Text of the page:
Meet TezLab, the Fitbit for Tesla vehicles

Some of the best real-time insights into Tesla and its global fleet of electric vehicles — outside the confines of its Silicon Valley headquarters — might be through the lens of TezLab, a tiny upstart in Brooklyn.

Now, a little more than two years after its founding, TezLab is on the verge of hitting what its founders believe is a tipping point of users, a milestone that could finally trigger a path to monetization. And it’s adding lots of new features to help accelerate that plan.

For the non-Tesla owner, the name TezLab is likely a foreign one. In certain circles though, namely Tesla owners obsessed with understanding how their electric vehicle performs, TezLab is a familiar friend.

Tezlab is a free app that’s like a Fitbit for a Tesla vehicle. Tesla owners who download the app can track their efficiency, total trip miles and use it to control certain functions of the vehicle, such as locking and unlocking the doors and heating and air conditioning. There’s even a gamification piece that lets users earn badges for hitting milestones or completing tasks.

The company has started to add new features as part of a longer term plan aimed at monetization.

One of these features, which crowdsources data like Waze to give insights and ratings on Tesla Supercharger stations, is rolling out now. The video below shows how this supercharger feature will function.

The Waze for supercharger feature is considered “phase one” of the company’s plans to broaden its crowdsourcing and social community.

Origin story

The six-person team behind TezLab was born out of HappyFunCorp, a software engineering shop that builds apps for mobile, web, wearables and Internet of Things devices for clients that include Amazon, Facebook and Twitter, as well as an array of startups.

HFC’s engineers, including co-founders Ben Read the rest

Rivian and ‘Free Solo’ star Alex Honnold team up to build solar microgrid with used EV batteries

Rivian, the once secretive company that made its public debut in November with an electric pickup truck and SUV, plans to give its batteries a second life and put them to work in a solar microgrid project in Puerto Rico.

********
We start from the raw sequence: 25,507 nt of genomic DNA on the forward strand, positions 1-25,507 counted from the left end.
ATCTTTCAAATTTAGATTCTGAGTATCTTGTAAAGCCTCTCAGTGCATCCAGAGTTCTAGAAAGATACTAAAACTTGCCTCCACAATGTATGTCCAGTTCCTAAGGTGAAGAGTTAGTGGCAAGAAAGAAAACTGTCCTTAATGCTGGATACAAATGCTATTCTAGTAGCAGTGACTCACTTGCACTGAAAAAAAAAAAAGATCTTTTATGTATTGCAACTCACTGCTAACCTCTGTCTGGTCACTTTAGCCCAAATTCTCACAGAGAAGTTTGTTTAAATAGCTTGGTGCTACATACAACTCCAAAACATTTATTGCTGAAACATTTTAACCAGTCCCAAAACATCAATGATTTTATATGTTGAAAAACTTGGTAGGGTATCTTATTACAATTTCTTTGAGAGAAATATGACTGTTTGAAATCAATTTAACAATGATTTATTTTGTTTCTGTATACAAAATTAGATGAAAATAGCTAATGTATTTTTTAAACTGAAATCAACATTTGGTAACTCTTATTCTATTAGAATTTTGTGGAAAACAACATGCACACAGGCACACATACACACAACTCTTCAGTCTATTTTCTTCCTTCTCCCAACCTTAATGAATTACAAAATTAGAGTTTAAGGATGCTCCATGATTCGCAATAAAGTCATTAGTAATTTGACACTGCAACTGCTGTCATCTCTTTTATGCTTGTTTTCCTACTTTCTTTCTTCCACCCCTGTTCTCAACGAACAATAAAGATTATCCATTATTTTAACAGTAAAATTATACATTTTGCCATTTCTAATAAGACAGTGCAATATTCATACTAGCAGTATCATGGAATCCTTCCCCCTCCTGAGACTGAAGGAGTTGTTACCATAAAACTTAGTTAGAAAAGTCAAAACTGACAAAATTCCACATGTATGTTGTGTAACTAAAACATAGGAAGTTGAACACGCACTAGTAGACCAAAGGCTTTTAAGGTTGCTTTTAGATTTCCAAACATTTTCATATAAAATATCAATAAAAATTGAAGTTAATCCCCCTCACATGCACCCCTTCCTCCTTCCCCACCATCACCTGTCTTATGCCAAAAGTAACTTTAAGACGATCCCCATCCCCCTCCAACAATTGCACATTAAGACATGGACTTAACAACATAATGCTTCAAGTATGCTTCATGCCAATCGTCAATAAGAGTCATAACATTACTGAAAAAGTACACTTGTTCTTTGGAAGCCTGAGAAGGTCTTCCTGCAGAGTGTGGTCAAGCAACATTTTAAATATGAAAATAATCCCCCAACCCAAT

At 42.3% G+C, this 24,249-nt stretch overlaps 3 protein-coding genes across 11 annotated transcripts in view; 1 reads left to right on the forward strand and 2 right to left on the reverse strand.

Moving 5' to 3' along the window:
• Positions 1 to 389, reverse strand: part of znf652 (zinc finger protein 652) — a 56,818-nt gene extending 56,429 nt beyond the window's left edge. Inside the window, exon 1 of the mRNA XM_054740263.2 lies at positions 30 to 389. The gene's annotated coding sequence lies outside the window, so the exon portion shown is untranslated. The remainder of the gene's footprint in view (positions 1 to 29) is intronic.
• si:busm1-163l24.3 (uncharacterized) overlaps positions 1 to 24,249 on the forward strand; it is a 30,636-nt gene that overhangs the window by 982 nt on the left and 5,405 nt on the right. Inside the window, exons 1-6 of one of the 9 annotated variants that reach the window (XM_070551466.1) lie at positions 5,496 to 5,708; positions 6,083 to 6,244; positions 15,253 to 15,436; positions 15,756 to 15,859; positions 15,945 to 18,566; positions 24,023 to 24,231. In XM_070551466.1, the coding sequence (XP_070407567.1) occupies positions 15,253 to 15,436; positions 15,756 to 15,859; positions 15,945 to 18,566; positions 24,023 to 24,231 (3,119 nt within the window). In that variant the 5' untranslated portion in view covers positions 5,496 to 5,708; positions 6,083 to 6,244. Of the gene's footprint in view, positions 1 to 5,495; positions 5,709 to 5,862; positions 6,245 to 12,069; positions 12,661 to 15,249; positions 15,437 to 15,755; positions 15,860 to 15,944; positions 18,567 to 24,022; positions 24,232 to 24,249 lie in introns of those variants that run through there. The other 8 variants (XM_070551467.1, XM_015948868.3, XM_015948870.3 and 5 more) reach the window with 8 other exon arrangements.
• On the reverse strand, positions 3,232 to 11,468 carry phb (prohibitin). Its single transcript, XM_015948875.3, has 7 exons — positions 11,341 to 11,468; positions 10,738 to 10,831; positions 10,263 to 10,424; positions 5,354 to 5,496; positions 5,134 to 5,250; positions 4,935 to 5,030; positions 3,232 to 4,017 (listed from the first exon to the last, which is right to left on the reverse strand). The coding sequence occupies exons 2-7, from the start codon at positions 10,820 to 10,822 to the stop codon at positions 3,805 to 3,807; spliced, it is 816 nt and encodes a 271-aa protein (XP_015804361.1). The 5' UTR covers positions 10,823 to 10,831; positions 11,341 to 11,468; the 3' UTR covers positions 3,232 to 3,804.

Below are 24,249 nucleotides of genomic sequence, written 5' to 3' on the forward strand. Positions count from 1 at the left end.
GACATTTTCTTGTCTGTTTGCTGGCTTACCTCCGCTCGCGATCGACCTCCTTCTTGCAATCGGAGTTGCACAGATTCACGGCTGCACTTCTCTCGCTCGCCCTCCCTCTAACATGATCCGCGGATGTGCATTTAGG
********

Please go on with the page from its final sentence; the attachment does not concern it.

The automaker is teaming up with The Honnold Foundation, an organization started by Alex Honnold, the professional climber and subject of the documentary Free Solo, on the microgrid project. Honnold and Rivian CEO RJ Scaringe will discuss the project Saturday in Denver. The discussion, which is scheduled for 6 pm MT, will be live-streamed.

The microgrid project will be set up in Adjuntas, a city of about 20,000 people in midwestern Puerto Rico that was severely impacted by Hurricane Maria in 2017. Casa Pueblo, an environmental watchdog based in Adjuntas that has been looking for ways to set up affordable sources of community power, is also a partner in the project.

Rivian is providing 135 kilowatt-hour battery packs from its development vehicles to support the microgrid. Earlier this year, battery engineers from Rivian and The Honnold Foundation visited Casa Pueblo and met with community leaders to design a site-specific system that will power many of the businesses located in the Adjuntas town square.

The downtown solar microgrid project will serve two purposes. It will give residents access to electricity for core business if the primary source of power is gone. The microgrid will also be used daily to offset the high cost of energy in Puerto Rico, which is twice the national average of the U.S.

The system is expected to launch in 2020.

“Second-life batteries are a big enabler to accelerating widespread adoption of renewable energy, and it’s exciting to envision this system contributing importantly to a community. This project allows us to model a customized … Read the rest

Volvo’s sporty looking Vera self-driving electric truck will go to work in Sweden

The Vera autonomous, electric truck from Volvo’s trucking subsidiary is not what you might expect in a transport truck — it looks like a road-hugging sportscar, something emphasized by its lack of a place for humans to sit. The real reason it looks like this is that it’s totally self-driving, however — and tailor-made for use in specific situations like serving the Swedish port in Gothenburg where it’ll soon begin operations.

Vera’s inaugural job will be to move goods packed in cargo trailers from a logistics center to the actual port terminal, where it’ll be loaded onto boats for transport. This first commercial use of the connected, electric freight-moving vehicle will be done in partnership with logistics company DFDS.